A 43-year-old Japanese woman had a history of hypertension for 5 years and had been on treatment with antihypertensive agents, including amlodipine and candesartan. She noticed recurrent episodes of limb muscle weakness during the previous 2 years. She was admitted to our hospital with severe weakness. Physical examination on admission revealed a blood pressure of 155/89 mmHg, pulse rate of 81/min, and severe flaccid weakness of the proximal muscles of all four limbs, with relative sparing of the distal groups and tenderness in the lower extremities.

Investigation

Laboratory findings showed severe hypokalemia (1.8 mEq/l) and extreme elevation of the serum creatinine phosphokinase (CPK) levels (6929 IU/l). Based on the previous findings, the patient was diagnosed as having hypokalemic quadriplegia and rhabdomyolysis. Furthermore, laboratory findings showed lower total serum calcium corrected for albumin (corrected calcium) level (8.0 mg/dl), elevation of intact parathyroid hormone (PTH) levels (126.2 pg/ml) and secondary hyperparathyroidism. Because the secondary hyperparathyroidism was related to the high-turnover bone disease, we assessed the bone turnover markers. Tartrate-resistant acid phosphatase 5b (TRACP5b) as bone resorption marker was 247 mU/dl (normal range 120–420 mU/dl), whereas procollagen type I N-terminal propeptide (PINP) as bone formation marker was 32.4 μg/l (normal range 17.1–64.7 μg/l). The lumbar bone mineral density (BMD) was 110% of the young adult mean (YAM) and the femoral neck BMD was 85% of YAM. Osteopenia or osteoporosis was not present.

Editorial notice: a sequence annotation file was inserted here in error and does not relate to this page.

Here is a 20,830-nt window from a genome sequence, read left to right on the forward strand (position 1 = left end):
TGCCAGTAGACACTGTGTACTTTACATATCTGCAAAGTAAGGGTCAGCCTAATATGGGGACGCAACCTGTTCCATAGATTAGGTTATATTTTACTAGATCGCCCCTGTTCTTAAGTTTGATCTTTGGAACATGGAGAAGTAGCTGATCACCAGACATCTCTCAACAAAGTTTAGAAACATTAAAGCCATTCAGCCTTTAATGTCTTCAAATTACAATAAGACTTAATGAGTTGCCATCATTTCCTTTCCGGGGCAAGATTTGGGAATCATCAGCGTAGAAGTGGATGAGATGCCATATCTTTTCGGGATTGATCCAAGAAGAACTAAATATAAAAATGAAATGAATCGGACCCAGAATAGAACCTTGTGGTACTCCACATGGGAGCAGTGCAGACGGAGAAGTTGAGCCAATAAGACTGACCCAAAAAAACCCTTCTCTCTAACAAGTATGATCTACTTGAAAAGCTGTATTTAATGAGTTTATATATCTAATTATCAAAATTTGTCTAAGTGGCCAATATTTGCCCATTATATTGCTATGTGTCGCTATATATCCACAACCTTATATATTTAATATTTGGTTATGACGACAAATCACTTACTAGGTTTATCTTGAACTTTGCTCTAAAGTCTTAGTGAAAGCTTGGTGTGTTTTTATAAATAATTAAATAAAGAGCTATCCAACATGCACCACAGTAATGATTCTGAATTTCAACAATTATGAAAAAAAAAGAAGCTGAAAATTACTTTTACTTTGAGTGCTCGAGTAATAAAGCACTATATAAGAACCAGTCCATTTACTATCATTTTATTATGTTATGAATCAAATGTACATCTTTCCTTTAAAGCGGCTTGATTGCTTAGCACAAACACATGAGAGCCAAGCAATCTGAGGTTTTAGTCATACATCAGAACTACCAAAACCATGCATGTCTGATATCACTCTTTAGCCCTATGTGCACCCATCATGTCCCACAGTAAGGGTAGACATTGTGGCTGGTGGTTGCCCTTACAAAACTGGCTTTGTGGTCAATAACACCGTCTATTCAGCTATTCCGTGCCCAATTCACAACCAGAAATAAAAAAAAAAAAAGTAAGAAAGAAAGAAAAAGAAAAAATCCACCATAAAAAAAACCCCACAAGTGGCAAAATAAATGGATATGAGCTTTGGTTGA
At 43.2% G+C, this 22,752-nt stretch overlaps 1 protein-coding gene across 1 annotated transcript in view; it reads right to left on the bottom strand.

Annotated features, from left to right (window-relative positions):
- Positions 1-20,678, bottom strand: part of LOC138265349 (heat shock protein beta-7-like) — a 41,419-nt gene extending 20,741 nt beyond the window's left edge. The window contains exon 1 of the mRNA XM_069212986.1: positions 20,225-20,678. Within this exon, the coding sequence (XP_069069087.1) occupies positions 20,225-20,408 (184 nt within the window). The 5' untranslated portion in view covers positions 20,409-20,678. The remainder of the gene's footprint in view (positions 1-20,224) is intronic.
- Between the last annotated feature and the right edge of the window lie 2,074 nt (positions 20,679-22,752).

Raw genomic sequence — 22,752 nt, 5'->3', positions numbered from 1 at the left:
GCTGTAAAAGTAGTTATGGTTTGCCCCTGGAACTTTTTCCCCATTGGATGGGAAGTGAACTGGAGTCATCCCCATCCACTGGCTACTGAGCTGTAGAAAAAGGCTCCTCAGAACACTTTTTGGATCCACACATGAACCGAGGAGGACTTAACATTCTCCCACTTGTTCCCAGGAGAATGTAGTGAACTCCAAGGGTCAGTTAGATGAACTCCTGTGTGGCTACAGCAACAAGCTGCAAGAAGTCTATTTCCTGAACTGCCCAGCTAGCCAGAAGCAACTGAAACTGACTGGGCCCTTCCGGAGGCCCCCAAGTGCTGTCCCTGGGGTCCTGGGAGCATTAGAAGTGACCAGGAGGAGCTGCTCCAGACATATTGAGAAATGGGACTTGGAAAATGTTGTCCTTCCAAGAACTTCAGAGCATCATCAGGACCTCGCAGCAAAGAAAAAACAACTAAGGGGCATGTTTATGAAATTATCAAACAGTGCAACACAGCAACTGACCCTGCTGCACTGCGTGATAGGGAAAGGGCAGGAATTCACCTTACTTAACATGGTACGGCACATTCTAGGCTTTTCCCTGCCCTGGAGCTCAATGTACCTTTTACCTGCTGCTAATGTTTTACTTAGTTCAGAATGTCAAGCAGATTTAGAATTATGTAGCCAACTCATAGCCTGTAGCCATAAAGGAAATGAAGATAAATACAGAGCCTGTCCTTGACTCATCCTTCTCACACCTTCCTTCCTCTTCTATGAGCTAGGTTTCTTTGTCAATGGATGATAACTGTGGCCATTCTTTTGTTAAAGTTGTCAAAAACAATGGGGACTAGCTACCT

Treatment was initiated by oral and intravenous supplementation of potassium, which was followed within two weeks by resolution of the symptoms and return of the serum CPK levels to normal, without the development of any renal complication. Two weeks after stopping amlodipine and candesartan, further evaluation revealed extremely high aldosterone-renin ratio (ARR) (more than 3083 pg/ml per ng/ml per h) and elevated urinary aldosterone excretion (70.1 μg/day). Abdominal computed tomography (CT) showed a low-density right adrenal mass measuring 23 mm in diameter and left adrenal mass measuring 15 mm in diameter (Fig. 1). Serum cortisol showed the typical circadian rhythm. Serum cortisol was sufficiently suppressed with a 1 mg overnight dexamethasone suppression test. The level of ARR was still high after the captopril test (more than 200 pg/ml per ng/ml per h). Plasma renin activity (PRA) remained suppressed (0.2 ng/ml per h) after stimulation with furosemide (40 mg) plus upright posture for 60 min when hypotensive episodes occurred. 131I-adosterol scintigraphy showed increased uptake of the tracer in the right adrenal gland (Fig. 2).

Figure 1
Figure 1

Abdominal computed tomography (CT) showed a low-density right adrenal mass measuring 23 mm in diameter and a left adrenal mass measuring 15 mm in diameter.

Citation: Endocrinology, Diabetes & Metabolism Case Reports 2015, 1; 10.1530/EDM-15-0029